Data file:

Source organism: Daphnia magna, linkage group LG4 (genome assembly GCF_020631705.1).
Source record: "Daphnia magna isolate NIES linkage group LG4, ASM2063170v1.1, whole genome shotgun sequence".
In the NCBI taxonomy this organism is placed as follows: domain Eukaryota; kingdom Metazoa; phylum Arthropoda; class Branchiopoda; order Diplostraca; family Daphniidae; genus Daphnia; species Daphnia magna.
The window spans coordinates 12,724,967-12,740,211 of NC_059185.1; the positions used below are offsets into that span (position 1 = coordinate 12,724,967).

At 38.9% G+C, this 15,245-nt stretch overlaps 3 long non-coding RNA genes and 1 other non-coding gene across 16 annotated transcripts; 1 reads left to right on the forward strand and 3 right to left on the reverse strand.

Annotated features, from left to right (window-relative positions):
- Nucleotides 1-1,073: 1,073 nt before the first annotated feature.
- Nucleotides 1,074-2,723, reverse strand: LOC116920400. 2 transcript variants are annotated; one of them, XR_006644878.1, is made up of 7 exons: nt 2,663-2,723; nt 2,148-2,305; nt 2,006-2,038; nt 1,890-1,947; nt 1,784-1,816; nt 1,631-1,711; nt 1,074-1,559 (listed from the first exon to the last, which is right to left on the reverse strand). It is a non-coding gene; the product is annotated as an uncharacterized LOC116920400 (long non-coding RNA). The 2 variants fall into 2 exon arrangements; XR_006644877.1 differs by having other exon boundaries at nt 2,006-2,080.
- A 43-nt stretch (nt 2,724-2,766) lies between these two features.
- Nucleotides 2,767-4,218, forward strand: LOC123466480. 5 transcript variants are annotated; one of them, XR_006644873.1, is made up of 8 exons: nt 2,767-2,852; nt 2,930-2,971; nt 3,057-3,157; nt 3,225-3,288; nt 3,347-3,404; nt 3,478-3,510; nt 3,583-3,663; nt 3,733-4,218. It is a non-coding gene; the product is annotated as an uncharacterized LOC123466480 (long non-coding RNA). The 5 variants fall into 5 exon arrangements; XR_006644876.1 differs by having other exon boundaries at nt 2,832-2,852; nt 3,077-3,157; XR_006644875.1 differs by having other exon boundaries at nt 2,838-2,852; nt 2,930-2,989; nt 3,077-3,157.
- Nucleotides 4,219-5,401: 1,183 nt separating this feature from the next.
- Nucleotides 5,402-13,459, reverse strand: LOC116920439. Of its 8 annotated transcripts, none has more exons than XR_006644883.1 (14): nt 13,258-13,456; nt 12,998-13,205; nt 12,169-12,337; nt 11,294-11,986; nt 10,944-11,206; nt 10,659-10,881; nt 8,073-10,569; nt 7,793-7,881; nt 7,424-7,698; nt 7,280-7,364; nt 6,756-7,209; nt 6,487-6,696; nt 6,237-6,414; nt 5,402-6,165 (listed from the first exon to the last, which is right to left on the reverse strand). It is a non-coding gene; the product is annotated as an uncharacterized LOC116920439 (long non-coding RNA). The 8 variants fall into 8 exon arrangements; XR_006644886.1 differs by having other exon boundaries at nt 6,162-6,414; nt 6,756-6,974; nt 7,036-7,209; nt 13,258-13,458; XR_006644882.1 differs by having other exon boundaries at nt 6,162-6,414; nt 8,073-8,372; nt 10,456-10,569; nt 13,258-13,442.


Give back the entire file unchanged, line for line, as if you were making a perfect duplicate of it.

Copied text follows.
Source organism: Daphnia magna, linkage group LG4 (genome assembly GCF_020631705.1).
Source record: "Daphnia magna isolate NIES linkage group LG4, ASM2063170v1.1, whole genome shotgun sequence".
In the NCBI taxonomy this organism is placed as follows: domain Eukaryota; kingdom Metazoa; phylum Arthropoda; class Branchiopoda; order Diplostraca; family Daphniidae; genus Daphnia; species Daphnia magna.
The window spans coordinates 12,724,967-12,740,211 of NC_059185.1; the positions used below are offsets into that span (position 1 = coordinate 12,724,967).

At 38.9% G+C, this 15,245-nt stretch overlaps 3 long non-coding RNA genes and 1 other non-coding gene across 16 annotated transcripts; 1 reads left to right on the forward strand and 3 right to left on the reverse strand.

Annotated features, from left to right (window-relative positions):
- Nucleotides 1-1,073: 1,073 nt before the first annotated feature.
- Nucleotides 1,074-2,723, reverse strand: LOC116920400. 2 transcript variants are annotated; one of them, XR_006644878.1, is made up of 7 exons: nt 2,663-2,723; nt 2,148-2,305; nt 2,006-2,038; nt 1,890-1,947; nt 1,784-1,816; nt 1,631-1,711; nt 1,074-1,559 (listed from the first exon to the last, which is right to left on the reverse strand). It is a non-coding gene; the product is annotated as an uncharacterized LOC116920400 (long non-coding RNA). The 2 variants fall into 2 exon arrangements; XR_006644877.1 differs by having other exon boundaries at nt 2,006-2,080.
- A 43-nt stretch (nt 2,724-2,766) lies between these two features.
- Nucleotides 2,767-4,218, forward strand: LOC123466480. 5 transcript variants are annotated; one of them, XR_006644873.1, is made up of 8 exons: nt 2,767-2,852; nt 2,930-2,971; nt 3,057-3,157; nt 3,225-3,288; nt 3,347-3,404; nt 3,478-3,510; nt 3,583-3,663; nt 3,733-4,218. It is a non-coding gene; the product is annotated as an uncharacterized LOC123466480 (long non-coding RNA). The 5 variants fall into 5 exon arrangements; XR_006644876.1 differs by having other exon boundaries at nt 2,832-2,852; nt 3,077-3,157; XR_006644875.1 differs by having other exon boundaries at nt 2,838-2,852; nt 2,930-2,989; nt 3,077-3,157.
- Nucleotides 4,219-5,401: 1,183 nt separating this feature from the next.
- Nucleotides 5,402-13,459, reverse strand: LOC116920439. Of its 8 annotated transcripts, none has more exons than XR_006644883.1 (14): nt 13,258-13,456; nt 12,998-13,205; nt 12,169-12,337; nt 11,294-11,986; nt 10,944-11,206; nt 10,659-10,881; nt 8,073-10,569; nt 7,793-7,881; nt 7,424-7,698; nt 7,280-7,364; nt 6,756-7,209; nt 6,487-6,696; nt 6,237-6,414; nt 5,402-6,165 (listed from the first exon to the last, which is right to left on the reverse strand). It is a non-coding gene; the product is annotated as an uncharacterized LOC116920439 (long non-coding RNA). The 8 variants fall into 8 exon arrangements; XR_006644886.1 differs by having other exon boundaries at nt 6,162-6,414; nt 6,756-6,974; nt 7,036-7,209; nt 13,258-13,458; XR_006644882.1 differs by having other exon boundaries at nt 6,162-6,414; nt 8,073-8,372; nt 10,456-10,569; nt 13,258-13,442.